Port Henry Mother Nature may delay work to save the Bulwagga Bay shoreline.
The project, designed to stop beach erosion, is scheduled to be completed this fall. That timetable may need to be adjusted, though.
In order to do the work, the Lake Champlain water level must be no higher than 94 feet. Heavy rains earlier this summer swelled the lake to nearly 100 feet. It had dropped to 97.04 feet as of Aug. 14, according to the Vermont Department of Environmental Conservation and ECHO at the Leahy Center for Lake Champlain.
“The lakes needs to be near its lowest point for us to do the work,” Moriah Supervisor Tom Scozzafava said. “We need the lake level to drop.”
The level of Lake Champlain varies within about 5 feet each year. The Bulwagga Bay project was scheduled for this fall because water levels are generally the lowest during late summer and early fall when runoff from tributary streams is lowest because of the movement of moisture back to the atmosphere (through evapotranspiration) over the summer. The water levels are usually highest from April to May because of high runoff in tributary streams due to snowmelt and low evapotranspiration.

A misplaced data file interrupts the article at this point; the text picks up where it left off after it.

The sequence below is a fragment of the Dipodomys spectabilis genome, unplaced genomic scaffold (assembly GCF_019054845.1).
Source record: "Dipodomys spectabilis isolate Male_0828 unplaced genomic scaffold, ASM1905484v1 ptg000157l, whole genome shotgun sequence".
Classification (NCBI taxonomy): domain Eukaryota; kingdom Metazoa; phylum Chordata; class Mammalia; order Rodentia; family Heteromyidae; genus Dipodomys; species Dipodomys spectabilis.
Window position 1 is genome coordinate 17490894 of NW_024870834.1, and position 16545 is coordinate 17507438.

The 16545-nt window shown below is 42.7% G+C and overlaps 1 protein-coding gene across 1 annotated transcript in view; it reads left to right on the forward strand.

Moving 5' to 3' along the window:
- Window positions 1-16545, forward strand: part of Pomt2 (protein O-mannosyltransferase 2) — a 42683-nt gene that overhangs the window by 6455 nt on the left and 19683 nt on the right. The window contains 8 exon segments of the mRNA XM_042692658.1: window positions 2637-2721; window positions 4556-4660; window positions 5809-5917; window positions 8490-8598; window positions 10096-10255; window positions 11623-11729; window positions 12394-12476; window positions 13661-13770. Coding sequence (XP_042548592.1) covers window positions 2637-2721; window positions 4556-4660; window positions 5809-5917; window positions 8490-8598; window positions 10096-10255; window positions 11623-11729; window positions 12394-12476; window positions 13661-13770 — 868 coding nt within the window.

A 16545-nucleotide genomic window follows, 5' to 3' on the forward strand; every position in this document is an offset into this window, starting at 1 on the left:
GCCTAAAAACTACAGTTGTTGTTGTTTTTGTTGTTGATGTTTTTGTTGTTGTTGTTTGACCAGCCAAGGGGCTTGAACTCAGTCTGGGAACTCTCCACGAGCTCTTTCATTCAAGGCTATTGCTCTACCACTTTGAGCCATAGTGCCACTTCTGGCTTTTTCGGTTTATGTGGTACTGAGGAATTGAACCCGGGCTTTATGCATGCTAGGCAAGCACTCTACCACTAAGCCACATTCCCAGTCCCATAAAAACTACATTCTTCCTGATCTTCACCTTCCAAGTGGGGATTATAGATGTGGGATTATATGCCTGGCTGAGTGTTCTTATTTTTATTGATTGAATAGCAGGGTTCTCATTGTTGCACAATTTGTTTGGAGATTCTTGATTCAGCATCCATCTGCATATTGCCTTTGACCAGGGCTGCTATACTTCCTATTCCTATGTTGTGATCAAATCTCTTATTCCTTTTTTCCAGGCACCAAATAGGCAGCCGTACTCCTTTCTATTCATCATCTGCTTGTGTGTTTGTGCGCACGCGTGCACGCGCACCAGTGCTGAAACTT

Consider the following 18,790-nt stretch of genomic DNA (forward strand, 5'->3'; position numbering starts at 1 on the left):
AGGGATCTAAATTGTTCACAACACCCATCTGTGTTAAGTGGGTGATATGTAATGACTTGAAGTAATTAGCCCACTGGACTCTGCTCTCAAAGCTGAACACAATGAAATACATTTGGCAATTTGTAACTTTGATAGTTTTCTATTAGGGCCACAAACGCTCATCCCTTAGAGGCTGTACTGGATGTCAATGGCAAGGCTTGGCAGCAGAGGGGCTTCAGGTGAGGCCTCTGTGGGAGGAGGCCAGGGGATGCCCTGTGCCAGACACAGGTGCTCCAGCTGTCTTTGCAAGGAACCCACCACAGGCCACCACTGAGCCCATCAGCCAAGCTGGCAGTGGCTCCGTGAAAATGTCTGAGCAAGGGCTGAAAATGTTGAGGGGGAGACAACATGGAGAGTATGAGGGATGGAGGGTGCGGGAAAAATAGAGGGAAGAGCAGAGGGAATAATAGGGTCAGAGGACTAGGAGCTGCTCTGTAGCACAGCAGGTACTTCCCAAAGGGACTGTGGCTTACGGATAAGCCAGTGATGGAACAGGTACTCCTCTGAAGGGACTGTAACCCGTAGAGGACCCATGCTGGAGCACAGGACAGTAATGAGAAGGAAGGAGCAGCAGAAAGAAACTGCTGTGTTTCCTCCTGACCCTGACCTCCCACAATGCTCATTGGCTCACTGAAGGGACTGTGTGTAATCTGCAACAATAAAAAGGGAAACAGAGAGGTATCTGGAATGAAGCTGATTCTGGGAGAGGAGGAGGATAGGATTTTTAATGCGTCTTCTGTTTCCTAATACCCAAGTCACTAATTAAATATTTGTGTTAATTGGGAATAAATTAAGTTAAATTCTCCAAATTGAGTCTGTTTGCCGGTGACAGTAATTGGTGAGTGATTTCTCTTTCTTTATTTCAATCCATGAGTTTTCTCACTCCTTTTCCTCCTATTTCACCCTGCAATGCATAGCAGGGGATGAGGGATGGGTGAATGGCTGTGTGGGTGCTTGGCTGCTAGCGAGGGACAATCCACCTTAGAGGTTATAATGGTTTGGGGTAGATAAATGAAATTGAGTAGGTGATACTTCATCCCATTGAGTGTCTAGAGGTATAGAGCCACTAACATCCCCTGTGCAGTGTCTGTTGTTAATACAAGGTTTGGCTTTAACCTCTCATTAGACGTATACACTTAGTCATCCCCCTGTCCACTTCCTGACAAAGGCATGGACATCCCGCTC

Permits for the Bulwagga Bay project expire this year, but Scozzafava said the town may be forced to seek an extension and do the work in 2014.
“It’s an act of nature,” he said. “It’s beyond our control. We need the lake level to drop.”
The project will be completed at some point, Scozzafava stressed.
“It has to be done,” Moriah Supervisor Tom Scozzafava said. “The town board can’t sit back and let that shoreline erode. It’s a black and white issue; there’s no gray area. It has to be done.
“It’s a huge revenue source for the community,” he said of Bulwagga Bay. “It’s the most important piece of real estate the town owns. We can’t sit by and watch it disappear.”